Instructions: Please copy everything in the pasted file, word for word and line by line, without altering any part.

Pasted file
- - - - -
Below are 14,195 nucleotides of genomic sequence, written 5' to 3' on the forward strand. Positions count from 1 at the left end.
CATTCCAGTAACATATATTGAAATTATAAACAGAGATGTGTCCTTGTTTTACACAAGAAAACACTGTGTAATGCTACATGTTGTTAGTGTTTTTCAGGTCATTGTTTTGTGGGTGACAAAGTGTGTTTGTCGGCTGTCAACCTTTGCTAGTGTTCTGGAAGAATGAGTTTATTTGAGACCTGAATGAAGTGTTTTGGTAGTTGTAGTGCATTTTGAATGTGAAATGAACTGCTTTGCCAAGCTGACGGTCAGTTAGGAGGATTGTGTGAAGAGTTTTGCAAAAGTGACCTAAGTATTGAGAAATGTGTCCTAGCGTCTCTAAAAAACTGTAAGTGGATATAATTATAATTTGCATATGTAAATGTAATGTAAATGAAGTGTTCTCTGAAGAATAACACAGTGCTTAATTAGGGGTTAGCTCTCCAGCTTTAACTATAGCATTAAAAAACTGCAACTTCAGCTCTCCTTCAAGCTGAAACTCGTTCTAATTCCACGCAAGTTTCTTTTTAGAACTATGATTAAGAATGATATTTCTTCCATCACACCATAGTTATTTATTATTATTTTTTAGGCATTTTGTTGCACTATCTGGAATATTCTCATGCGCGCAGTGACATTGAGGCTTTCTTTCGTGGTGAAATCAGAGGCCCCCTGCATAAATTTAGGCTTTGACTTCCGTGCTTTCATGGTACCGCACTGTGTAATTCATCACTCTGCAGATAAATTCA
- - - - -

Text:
Below are 14,195 nucleotides of genomic sequence, written 5' to 3' on the forward strand. Positions count from 1 at the left end.
CATTCCAGTAACATATATTGAAATTATAAACAGAGATGTGTCCTTGTTTTACACAAGAAAACACTGTGTAATGCTACATGTTGTTAGTGTTTTTCAGGTCATTGTTTTGTGGGTGACAAAGTGTGTTTGTCGGCTGTCAACCTTTGCTAGTGTTCTGGAAGAATGAGTTTATTTGAGACCTGAATGAAGTGTTTTGGTAGTTGTAGTGCATTTTGAATGTGAAATGAACTGCTTTGCCAAGCTGACGGTCAGTTAGGAGGATTGTGTGAAGAGTTTTGCAAAAGTGACCTAAGTATTGAGAAATGTGTCCTAGCGTCTCTAAAAAACTGTAAGTGGATATAATTATAATTTGCATATGTAAATGTAATGTAAATGAAGTGTTCTCTGAAGAATAACACAGTGCTTAATTAGGGGTTAGCTCTCCAGCTTTAACTATAGCATTAAAAAACTGCAACTTCAGCTCTCCTTCAAGCTGAAACTCGTTCTAATTCCACGCAAGTTTCTTTTTAGAACTATGATTAAGAATGATATTTCTTCCATCACACCATAGTTATTTATTATTATTTTTTAGGCATTTTGTTGCACTATCTGGAATATTCTCATGCGCGCAGTGACATTGAGGCTTTCTTTCGTGGTGAAATCAGAGGCCCCCTGCATAAATTTAGGCTTTGACTTCCGTGCTTTCATGGTACCGCACTGTGTAATTCATCACTCTGCAGATAAATTCA